Indiana Gov. Eric Holcomb has signed into law a bill that takes a common-sense approach to religion in public schools.
As one news report describes it, the bill:
• allows public schools to teach survey courses on world religions,
• allows students to pray in school and express their views on God in schoolwork;
• allows students to wear clothing or jewelry with religious symbols if similar secular apparel is allowed;
• allows religious student groups to use school facilities and provides that students may not be discriminated against based on their religion.
The bill recognizes that in some school districts, officials may have gone overboard in trying to follow what they believe the U.S. Constitution says about religion in schools.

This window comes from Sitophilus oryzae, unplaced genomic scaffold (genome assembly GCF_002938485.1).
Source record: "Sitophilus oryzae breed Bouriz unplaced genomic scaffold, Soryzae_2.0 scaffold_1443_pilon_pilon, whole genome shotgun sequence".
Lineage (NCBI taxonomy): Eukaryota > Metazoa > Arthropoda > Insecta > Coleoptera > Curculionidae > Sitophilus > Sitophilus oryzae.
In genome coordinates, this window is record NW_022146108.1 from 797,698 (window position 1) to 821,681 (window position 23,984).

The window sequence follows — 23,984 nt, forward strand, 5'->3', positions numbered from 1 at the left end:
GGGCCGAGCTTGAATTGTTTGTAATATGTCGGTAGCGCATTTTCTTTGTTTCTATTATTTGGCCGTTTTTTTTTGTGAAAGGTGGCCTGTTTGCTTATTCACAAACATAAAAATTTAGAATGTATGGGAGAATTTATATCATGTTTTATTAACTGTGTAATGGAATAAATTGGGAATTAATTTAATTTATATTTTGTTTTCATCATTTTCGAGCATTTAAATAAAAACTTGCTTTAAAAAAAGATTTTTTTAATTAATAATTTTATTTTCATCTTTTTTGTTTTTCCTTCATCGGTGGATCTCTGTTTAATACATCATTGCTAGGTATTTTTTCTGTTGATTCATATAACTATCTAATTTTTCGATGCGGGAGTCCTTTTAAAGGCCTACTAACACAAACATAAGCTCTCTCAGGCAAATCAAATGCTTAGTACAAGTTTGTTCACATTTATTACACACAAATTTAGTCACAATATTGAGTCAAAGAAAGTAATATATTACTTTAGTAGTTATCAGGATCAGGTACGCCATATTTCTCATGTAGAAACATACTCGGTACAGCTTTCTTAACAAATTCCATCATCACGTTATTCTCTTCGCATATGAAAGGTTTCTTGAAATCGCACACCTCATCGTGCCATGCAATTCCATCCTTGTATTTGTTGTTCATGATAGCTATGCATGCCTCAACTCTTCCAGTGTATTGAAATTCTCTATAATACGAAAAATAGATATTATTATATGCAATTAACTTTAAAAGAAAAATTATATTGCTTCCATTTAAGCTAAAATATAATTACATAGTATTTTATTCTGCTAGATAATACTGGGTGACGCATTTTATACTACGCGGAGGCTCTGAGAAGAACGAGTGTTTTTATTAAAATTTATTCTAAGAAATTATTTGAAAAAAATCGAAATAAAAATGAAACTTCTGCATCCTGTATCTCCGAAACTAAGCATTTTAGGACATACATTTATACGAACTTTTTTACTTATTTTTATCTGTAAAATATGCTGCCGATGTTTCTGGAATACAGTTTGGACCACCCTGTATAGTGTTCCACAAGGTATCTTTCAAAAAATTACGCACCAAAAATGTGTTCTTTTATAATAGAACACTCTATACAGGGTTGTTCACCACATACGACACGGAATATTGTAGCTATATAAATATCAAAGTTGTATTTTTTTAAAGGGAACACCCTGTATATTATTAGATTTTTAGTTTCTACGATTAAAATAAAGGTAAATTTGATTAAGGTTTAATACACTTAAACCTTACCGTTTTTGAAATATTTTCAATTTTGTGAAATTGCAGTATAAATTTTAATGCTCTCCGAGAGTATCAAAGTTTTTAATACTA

The clear principle should be that students have a right to express themselves about religion when they are doing so by their own choice. The topic does not have to be taboo inside school walls.
Some observers of the new Indiana law say it simply reinforces rights that students already have under the Constitution.
If the law does nothing more than make it easier for school officials to understand the guidelines, it will serve its purpose.
On the reverse side, school employees should never make a student feel pressure to participate in a religious activity.
A situation could arise in which a student feels uncomfortable because his classmates are participating in a religious activity, and he or she is not. Students are not agents of the school district or the government, and a school district should not be required to prevent peer pressure. A school district should intervene if peer pressure expands into bullying or discrimination.